Forms are very similar in version 9, but they do have some very important new features. These mainly involve panels, which can be docked, and the fact that all fields can be resizable as the Form size itself is changed. You may want to discuss how they can be taken advantage of once the migration is complete.
You may be able to take advantage of the use of Form Captions to replace Form names. These can contain characters that were not allowed in version 7, for example. You can also give two Forms the same Caption.
The proprietary code format of Metastorm BPM 4, 5, 6 and 7 has been dubbed 'Meta-script' by many. Most of us know that this can become unwieldy at times, and may well look forward to a neater and more functional code structure that a language such as C# can offer. As a C++ and Java developer myself, I have found the transition welcome and easy. Many may find that getting to grips with a real programming language a bit daunting. Concepts such as classes, casting, loops and use of arrays are not simple concepts. Some of the errors generated by incorrect syntax can be highly confusing, for example.
Since we had no ability to create reusable functions (except using server scripts) in Metastorm BPM 7 and before, we tended to duplicate a lot of code. We have also seen this many times in systems written by others. It is very much worth seeing how much can be made reusable if you have any duplication.
Most of the changes allow a far greater use of reusable code and shared components. To make best use of these, you may want to consider redesigning the way code is managed.
As an example, we now recommend having all code for a Project in Server Scripts. This prevents the need for hunting through myriads of different components to find references. Since all functions can easily be promoted to The Visual Script Toolbox, you can simply add these to each event to replace code. You could then never have to open the event for any component again. This also gives you much better scope for collaborative development between Process Designers and Developers in the future. See details in our Training Courses.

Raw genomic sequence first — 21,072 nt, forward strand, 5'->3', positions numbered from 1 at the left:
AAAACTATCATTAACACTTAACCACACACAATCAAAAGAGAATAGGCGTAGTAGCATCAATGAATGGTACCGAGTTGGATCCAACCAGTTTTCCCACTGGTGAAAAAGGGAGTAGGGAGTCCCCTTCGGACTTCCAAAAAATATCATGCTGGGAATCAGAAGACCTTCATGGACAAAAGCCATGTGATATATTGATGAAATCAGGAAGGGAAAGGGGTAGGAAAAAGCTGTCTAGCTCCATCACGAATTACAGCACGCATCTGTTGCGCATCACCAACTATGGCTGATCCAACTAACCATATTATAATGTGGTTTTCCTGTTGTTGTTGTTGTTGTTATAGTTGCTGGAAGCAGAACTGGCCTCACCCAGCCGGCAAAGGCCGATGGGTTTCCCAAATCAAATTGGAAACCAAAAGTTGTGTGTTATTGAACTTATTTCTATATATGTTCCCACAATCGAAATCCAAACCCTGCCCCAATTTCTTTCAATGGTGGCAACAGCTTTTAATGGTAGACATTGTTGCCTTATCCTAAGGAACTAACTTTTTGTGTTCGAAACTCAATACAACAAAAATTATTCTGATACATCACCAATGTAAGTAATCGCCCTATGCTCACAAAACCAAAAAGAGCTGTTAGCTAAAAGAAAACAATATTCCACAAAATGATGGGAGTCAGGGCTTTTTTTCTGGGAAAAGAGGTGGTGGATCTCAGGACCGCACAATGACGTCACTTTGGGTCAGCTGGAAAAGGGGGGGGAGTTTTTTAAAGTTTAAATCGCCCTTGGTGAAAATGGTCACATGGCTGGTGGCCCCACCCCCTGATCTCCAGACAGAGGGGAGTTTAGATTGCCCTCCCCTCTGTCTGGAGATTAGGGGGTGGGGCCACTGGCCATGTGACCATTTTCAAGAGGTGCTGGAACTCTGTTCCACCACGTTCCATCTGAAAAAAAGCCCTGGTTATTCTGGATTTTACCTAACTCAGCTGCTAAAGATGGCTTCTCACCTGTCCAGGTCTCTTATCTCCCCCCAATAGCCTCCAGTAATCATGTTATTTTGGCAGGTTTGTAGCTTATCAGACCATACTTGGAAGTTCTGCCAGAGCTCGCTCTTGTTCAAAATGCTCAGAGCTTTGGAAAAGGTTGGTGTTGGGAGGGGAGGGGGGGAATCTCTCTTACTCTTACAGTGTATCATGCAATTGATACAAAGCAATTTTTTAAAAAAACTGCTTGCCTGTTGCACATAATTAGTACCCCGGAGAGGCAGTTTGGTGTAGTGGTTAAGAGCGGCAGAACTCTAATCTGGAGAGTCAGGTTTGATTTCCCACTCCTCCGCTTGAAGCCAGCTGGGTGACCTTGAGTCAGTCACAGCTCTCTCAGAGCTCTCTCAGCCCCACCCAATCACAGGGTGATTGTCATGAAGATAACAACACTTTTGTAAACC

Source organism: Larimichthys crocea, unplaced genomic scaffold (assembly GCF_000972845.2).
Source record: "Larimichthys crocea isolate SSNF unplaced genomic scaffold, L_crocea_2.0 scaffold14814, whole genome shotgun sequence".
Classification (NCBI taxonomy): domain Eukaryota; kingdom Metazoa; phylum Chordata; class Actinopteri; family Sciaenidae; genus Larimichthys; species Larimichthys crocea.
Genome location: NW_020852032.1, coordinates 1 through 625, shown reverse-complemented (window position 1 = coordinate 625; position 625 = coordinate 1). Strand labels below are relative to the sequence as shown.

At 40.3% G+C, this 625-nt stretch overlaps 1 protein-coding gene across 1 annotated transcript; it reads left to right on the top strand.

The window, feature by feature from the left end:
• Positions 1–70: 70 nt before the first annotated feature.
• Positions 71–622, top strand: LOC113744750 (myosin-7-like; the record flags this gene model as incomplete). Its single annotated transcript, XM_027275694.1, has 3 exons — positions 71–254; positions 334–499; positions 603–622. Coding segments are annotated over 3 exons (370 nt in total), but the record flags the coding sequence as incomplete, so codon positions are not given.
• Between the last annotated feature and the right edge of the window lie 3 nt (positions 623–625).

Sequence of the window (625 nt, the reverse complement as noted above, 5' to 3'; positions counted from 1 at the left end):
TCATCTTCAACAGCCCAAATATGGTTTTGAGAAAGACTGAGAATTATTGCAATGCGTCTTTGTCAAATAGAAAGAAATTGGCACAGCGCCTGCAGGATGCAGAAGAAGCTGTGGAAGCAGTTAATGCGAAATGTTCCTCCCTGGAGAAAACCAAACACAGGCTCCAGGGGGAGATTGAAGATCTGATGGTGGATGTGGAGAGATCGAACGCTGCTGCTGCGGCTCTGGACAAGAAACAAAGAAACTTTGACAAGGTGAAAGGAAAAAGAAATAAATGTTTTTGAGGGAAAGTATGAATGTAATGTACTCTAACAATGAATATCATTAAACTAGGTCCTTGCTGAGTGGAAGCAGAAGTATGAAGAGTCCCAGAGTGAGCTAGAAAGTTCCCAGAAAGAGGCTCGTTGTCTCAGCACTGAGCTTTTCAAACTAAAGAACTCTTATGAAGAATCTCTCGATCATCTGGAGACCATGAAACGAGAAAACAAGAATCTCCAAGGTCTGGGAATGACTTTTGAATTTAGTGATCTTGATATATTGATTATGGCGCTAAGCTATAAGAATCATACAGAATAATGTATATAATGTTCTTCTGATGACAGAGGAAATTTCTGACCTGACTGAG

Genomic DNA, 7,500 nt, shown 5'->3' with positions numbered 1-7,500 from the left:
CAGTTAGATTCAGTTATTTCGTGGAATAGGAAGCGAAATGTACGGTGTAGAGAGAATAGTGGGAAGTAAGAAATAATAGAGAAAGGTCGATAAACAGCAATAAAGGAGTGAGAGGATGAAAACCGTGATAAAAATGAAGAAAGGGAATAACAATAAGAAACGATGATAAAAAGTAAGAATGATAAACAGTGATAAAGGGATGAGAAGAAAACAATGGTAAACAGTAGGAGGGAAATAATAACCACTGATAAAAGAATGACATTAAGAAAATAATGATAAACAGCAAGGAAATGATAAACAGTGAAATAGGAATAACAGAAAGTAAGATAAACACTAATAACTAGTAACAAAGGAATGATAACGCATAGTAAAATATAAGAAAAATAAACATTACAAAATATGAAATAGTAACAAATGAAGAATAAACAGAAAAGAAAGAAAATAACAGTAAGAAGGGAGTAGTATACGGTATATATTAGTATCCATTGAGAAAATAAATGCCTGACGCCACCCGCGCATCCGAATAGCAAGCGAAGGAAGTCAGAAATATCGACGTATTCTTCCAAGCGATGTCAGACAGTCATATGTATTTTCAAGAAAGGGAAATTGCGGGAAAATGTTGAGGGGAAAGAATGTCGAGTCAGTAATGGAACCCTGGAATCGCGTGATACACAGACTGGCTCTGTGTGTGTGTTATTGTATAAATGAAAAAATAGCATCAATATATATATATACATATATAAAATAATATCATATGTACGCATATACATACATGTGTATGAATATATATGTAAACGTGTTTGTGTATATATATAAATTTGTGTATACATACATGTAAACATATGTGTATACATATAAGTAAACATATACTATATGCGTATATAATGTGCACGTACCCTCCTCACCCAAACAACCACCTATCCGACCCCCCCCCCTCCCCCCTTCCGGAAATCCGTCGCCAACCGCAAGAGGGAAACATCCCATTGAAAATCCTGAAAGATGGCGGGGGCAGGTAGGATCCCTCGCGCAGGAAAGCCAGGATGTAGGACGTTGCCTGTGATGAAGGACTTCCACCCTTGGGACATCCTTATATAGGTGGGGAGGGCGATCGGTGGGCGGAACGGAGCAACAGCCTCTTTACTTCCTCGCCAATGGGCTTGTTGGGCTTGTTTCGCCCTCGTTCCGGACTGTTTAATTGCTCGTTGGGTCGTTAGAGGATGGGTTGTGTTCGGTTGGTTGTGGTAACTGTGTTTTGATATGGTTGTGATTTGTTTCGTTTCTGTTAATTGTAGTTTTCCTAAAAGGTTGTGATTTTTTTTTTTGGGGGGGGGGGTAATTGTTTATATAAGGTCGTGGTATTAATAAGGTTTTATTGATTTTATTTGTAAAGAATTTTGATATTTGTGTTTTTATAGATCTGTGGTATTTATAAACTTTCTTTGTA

If you make use of Web Services, you can make a lot of use of the new Connections in version 9. These allow you to use Web Services much more effectively. Most, if not all, of the existing code to manage these may be redundant now.
Common Business Objects
Consider the number of grids you have, and how complex they are. If you have a great many, you will end up with a large number of Business Objects. It is worth considering how much of this SQL it will be possible to reuse in common Business Objects.
Database access in version 9 can be very much simplified in a number of ways. The most prominent of these is the use of editable Business Objects. We often read from and update tables other than the main process table during key processes. In order to do this in version 7, we used to have to select multiple fields, assign values, and then write values back to the database.
In version 9, it is quite possible to use any Business Object as the main source of data in a form, and even in a process. This can be as simple as setting the default parameter, and then using the fields from the Business Object in a form directly, or even in process events. Values assigned to these Business Object variables will be saved when the activity completes. You would not need to do anything at all in terms of SQL to maintain this data, as this is all handled at the Business Object level.
The first test is to validate the code. This can throw up some confusing errors, so you will need time and patience. The error reporting in version 9 has come under a lot of fire for being unhelpful and difficult to understand. Often every single reference throws an error, so you have hundreds of them, which is almost useless. We agree that this is probably the weakest feature of Metastorm BPM 9, and one that needs to be fixed as soon as possible.
When you have eliminated all the errors generated by the validation, you can attempt to deploy. This may throw up quite different errors. It appears that the validation in the Designer is different to the validation in the Deployment service. In some cases this is understandable, but in others it is not.
Once the Projects are deployed, you can start the data migration. This allows the data migration to be tested on the current Production data, and gives you an opportunity to test the functionality with existing data.